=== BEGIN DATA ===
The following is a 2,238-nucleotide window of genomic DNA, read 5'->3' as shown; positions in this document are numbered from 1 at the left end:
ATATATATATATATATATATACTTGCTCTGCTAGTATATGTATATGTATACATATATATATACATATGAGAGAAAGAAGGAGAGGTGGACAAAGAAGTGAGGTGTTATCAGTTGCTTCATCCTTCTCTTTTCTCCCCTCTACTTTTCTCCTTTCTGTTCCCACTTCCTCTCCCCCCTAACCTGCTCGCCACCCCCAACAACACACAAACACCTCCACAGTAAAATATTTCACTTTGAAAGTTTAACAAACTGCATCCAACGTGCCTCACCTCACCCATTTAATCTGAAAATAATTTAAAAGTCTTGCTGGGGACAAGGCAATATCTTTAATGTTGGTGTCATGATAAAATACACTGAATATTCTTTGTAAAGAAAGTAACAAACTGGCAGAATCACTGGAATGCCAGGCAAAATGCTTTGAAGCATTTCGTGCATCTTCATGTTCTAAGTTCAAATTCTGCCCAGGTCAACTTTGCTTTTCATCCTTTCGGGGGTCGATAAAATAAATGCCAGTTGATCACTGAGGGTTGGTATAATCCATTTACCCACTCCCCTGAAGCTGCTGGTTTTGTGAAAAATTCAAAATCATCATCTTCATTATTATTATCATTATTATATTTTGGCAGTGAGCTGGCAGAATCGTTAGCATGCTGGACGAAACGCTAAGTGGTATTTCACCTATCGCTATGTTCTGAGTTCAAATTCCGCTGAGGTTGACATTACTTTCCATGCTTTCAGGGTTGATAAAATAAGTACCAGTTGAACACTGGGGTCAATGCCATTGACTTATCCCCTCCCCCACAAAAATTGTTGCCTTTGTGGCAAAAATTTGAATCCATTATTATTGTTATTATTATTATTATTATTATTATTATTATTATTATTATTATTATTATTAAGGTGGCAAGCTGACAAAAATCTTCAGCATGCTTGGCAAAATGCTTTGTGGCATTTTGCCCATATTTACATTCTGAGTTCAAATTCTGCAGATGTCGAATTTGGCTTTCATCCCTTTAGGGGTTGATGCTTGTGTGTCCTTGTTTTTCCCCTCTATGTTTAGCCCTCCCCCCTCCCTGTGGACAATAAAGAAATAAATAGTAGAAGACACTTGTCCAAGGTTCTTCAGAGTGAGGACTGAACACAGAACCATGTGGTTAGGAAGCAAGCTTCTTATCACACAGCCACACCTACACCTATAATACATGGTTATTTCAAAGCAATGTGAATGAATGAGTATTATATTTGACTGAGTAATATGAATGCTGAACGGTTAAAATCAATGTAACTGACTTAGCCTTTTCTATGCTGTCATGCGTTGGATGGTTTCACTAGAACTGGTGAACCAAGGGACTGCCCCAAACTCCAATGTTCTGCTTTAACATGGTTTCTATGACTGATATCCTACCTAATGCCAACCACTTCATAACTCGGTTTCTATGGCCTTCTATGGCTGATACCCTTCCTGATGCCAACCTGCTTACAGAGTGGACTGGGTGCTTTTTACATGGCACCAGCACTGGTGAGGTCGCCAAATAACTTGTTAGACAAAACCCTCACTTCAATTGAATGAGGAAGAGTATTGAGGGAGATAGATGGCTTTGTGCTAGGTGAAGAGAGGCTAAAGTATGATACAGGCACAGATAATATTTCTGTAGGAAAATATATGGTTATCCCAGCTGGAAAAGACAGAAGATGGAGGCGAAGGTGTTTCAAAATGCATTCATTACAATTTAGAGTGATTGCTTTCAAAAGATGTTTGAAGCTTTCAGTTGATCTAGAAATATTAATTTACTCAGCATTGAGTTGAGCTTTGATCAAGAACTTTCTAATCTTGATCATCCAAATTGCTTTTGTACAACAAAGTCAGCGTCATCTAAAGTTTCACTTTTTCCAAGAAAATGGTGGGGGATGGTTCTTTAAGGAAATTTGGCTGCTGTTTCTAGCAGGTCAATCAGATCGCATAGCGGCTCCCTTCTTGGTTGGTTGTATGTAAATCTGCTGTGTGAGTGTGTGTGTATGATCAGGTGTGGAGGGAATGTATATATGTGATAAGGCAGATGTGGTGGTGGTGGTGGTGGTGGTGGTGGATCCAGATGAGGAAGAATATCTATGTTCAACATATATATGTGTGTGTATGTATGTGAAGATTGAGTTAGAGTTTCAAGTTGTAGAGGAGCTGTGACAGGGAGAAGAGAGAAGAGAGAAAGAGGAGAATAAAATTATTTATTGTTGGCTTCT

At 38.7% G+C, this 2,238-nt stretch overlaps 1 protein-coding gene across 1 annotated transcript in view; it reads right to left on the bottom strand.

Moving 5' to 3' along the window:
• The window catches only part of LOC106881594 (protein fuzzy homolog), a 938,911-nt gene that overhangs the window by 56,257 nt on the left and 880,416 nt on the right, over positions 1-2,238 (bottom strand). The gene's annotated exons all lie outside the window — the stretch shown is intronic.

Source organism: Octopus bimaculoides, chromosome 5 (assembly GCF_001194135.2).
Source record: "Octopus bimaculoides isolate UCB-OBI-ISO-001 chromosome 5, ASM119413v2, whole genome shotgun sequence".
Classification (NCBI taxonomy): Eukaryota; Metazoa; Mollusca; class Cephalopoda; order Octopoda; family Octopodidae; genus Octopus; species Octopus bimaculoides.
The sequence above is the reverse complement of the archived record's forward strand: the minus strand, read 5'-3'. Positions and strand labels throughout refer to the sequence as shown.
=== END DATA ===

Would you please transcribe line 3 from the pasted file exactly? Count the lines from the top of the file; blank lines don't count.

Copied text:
At 38.7% G+C, this 2,238-nt stretch overlaps 1 protein-coding gene across 1 annotated transcript in view; it reads right to left on the bottom strand.